What to Know About Being a Machinist

Read our guide to learn more about becoming a machinist, including salary potential and job requirements.

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by Staff Writers

Published on February 3, 2022 · Updated on May 13, 2022

Edited by Giselle M. Cancio
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What to Know About Being a Machinist


If you enjoy working with your hands, seeing the tangible results of your efforts, and crafting useful items, then a career as a machinist could be a good fit. These professionals create precision metal tools and parts for several industries through computer and mechanical technology.

Machinists typically work in machine shops and manufacturing plants. They generally work a traditional, 40-hour-week schedule. Due to their proximity to large machines, these professionals are at risk for injuries and accidents. As a machinist, you must wear protective equipment like safety goggles and follow procedures to keep yourself safe.

Between 2020 and 2030, the Bureau of Labor Statistics (BLS) projects 8% job growth for machinists, who earned a median annual salary of $45,840 in May 2020. If you're considering a career in this field, read on to learn more about how to become a machinist.

What Does a Machinist Do?

Machinists use computer and mechanical technology to create precision metal tools and parts. They often create these parts for the transportation and automotive service industries. These professionals usually work full time during regular business hours at machine shops and manufacturing plants, although longer hours may be required during busy times.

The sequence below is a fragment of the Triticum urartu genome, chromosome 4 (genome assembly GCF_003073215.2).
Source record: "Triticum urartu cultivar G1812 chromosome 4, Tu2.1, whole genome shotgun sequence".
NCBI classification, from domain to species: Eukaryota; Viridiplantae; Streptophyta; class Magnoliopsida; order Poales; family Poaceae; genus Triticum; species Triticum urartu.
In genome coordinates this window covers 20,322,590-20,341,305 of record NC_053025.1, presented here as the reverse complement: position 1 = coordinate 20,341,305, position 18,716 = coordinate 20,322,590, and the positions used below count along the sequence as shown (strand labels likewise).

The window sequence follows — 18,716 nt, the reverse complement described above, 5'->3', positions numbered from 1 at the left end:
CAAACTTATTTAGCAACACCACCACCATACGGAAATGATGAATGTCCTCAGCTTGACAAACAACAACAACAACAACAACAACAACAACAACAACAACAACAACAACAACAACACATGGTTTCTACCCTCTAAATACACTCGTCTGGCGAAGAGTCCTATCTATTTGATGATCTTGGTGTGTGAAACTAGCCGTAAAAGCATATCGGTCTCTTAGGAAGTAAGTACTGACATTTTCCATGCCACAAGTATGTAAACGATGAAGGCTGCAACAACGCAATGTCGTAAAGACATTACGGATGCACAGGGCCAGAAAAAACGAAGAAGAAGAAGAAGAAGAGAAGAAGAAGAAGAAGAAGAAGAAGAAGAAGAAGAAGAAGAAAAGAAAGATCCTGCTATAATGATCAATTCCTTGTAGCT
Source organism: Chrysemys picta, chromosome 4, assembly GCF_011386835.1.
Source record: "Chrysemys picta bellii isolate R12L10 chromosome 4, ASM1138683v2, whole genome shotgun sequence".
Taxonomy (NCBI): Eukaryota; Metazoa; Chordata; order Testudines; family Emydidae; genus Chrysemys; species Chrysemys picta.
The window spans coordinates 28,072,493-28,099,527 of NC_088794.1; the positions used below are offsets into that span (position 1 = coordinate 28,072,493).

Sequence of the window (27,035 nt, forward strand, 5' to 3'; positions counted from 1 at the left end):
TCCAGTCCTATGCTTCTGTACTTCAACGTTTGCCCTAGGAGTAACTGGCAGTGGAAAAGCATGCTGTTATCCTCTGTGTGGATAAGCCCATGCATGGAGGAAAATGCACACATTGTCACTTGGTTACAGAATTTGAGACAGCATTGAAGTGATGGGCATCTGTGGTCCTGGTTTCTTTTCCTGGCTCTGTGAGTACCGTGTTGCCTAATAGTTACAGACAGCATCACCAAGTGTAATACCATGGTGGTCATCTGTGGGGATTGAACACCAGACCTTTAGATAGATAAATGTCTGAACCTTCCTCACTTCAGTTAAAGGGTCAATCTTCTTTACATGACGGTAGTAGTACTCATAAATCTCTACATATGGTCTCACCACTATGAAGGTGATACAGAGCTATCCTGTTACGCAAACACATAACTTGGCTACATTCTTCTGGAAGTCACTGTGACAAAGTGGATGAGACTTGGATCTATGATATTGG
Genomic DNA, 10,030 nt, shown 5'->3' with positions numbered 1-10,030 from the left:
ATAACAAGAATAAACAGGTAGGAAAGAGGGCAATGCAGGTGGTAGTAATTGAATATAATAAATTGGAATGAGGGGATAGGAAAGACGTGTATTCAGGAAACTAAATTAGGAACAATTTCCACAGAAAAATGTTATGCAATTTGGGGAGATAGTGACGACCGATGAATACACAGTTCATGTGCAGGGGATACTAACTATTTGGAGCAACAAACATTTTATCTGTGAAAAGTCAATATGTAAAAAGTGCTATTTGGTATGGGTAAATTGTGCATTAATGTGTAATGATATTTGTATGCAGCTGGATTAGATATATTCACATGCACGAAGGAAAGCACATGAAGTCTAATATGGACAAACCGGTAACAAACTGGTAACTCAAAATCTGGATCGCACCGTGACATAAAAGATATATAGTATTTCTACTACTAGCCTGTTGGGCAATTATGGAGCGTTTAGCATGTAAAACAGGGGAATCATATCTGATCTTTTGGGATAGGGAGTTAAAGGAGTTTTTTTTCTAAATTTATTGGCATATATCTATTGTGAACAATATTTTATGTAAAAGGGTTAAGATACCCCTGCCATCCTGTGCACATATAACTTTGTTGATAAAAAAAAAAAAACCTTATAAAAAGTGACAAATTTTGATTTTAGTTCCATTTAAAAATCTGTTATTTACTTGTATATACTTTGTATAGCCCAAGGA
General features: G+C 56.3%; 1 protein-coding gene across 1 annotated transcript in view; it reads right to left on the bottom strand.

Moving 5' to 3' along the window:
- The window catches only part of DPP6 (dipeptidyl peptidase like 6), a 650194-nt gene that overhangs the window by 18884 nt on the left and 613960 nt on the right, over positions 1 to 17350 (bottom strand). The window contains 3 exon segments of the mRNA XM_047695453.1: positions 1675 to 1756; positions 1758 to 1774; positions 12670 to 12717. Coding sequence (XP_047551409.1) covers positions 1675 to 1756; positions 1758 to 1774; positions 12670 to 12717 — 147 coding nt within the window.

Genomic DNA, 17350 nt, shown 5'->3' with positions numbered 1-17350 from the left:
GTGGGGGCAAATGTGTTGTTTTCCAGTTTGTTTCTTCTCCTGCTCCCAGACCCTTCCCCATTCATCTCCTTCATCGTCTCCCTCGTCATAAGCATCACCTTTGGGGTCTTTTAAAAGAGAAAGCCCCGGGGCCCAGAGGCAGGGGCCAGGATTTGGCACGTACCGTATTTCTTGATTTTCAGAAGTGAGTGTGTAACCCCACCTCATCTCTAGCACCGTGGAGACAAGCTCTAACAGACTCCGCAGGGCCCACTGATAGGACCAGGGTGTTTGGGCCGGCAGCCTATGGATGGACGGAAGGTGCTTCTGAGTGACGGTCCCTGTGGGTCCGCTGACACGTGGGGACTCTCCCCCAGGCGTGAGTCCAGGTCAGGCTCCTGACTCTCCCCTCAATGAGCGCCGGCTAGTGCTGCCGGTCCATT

On a day-to-day basis, machinists must read and interpret sketches, blueprints, and computer-aided design files to understand what they must make. They must set up their tools and use them to shape parts per the specifications they received. At the end of the process, they must smooth down any imperfections from the cutting process and present their finished products to their clients.

Some machinists make a lot of one type of part, while others craft one-of-a-kind parts or work in small batches. Machinists must understand and follow safety procedures, as they work closely with dangerous equipment each day.

What Is a Machinist's Career Outlook?

Between 2020 and 2030, the BLS projects 7% job growth for machinists and tool and die makers. This translates to nearly 30,000 new jobs in the field. The agency projects 8% job growth for machinists, specifically, a rate comparable to the average for all occupations during that period.

Machinists can increase their salary by continuing to gain experience in their field. There is no logical next step on the career ladder for machinists, so the best way to advance is often to learn new skills and hone foundational abilities. This way, you can advance from the entry-level designation ("C" machinists) to the highest level ("A" machinists).

Machinists may be able to increase their employment opportunities by enrolling in The Skills Certification System. This suite of professional certifications aims to promote manufacturing education nationwide. These professional development opportunities can help you master your craft, teach you additional skills, and make you among the most sought-after machinists in your local workforce.